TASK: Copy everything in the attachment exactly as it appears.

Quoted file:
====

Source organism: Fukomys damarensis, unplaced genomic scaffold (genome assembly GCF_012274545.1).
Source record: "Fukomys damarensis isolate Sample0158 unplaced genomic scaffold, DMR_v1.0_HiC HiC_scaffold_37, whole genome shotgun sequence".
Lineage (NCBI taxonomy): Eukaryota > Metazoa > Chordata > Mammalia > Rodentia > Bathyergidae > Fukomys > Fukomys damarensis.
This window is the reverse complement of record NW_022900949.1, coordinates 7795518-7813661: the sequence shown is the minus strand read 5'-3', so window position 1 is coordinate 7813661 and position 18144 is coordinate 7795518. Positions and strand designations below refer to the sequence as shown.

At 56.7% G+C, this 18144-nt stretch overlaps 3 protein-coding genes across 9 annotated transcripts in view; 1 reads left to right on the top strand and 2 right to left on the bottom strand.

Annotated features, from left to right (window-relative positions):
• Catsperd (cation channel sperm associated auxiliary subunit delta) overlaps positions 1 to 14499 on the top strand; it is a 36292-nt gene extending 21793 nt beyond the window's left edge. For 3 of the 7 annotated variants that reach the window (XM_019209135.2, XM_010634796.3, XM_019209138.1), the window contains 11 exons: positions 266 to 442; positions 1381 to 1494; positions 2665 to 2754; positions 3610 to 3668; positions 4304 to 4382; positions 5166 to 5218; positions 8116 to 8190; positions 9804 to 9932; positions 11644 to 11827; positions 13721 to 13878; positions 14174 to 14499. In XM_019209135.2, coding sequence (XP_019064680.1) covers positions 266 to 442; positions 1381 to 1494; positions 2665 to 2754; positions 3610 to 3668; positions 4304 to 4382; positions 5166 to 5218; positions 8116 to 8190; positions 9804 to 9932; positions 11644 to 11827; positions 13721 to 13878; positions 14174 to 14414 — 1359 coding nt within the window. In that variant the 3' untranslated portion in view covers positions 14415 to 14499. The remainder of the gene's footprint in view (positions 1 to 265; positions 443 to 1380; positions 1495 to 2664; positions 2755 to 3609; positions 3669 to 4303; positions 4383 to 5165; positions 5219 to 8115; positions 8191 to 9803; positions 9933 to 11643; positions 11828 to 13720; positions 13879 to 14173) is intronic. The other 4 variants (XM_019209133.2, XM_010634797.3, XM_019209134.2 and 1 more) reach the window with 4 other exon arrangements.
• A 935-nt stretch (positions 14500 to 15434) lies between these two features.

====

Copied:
Source organism: Fukomys damarensis, unplaced genomic scaffold (genome assembly GCF_012274545.1).
Source record: "Fukomys damarensis isolate Sample0158 unplaced genomic scaffold, DMR_v1.0_HiC HiC_scaffold_37, whole genome shotgun sequence".
Lineage (NCBI taxonomy): Eukaryota > Metazoa > Chordata > Mammalia > Rodentia > Bathyergidae > Fukomys > Fukomys damarensis.
This window is the reverse complement of record NW_022900949.1, coordinates 7795518-7813661: the sequence shown is the minus strand read 5'-3', so window position 1 is coordinate 7813661 and position 18144 is coordinate 7795518. Positions and strand designations below refer to the sequence as shown.

At 56.7% G+C, this 18144-nt stretch overlaps 3 protein-coding genes across 9 annotated transcripts in view; 1 reads left to right on the top strand and 2 right to left on the bottom strand.

Annotated features, from left to right (window-relative positions):
• Catsperd (cation channel sperm associated auxiliary subunit delta) overlaps positions 1 to 14499 on the top strand; it is a 36292-nt gene extending 21793 nt beyond the window's left edge. For 3 of the 7 annotated variants that reach the window (XM_019209135.2, XM_010634796.3, XM_019209138.1), the window contains 11 exons: positions 266 to 442; positions 1381 to 1494; positions 2665 to 2754; positions 3610 to 3668; positions 4304 to 4382; positions 5166 to 5218; positions 8116 to 8190; positions 9804 to 9932; positions 11644 to 11827; positions 13721 to 13878; positions 14174 to 14499. In XM_019209135.2, coding sequence (XP_019064680.1) covers positions 266 to 442; positions 1381 to 1494; positions 2665 to 2754; positions 3610 to 3668; positions 4304 to 4382; positions 5166 to 5218; positions 8116 to 8190; positions 9804 to 9932; positions 11644 to 11827; positions 13721 to 13878; positions 14174 to 14414 — 1359 coding nt within the window. In that variant the 3' untranslated portion in view covers positions 14415 to 14499. The remainder of the gene's footprint in view (positions 1 to 265; positions 443 to 1380; positions 1495 to 2664; positions 2755 to 3609; positions 3669 to 4303; positions 4383 to 5165; positions 5219 to 8115; positions 8191 to 9803; positions 9933 to 11643; positions 11828 to 13720; positions 13879 to 14173) is intronic. The other 4 variants (XM_019209133.2, XM_010634797.3, XM_019209134.2 and 1 more) reach the window with 4 other exon arrangements.
• A 935-nt stretch (positions 14500 to 15434) lies between these two features.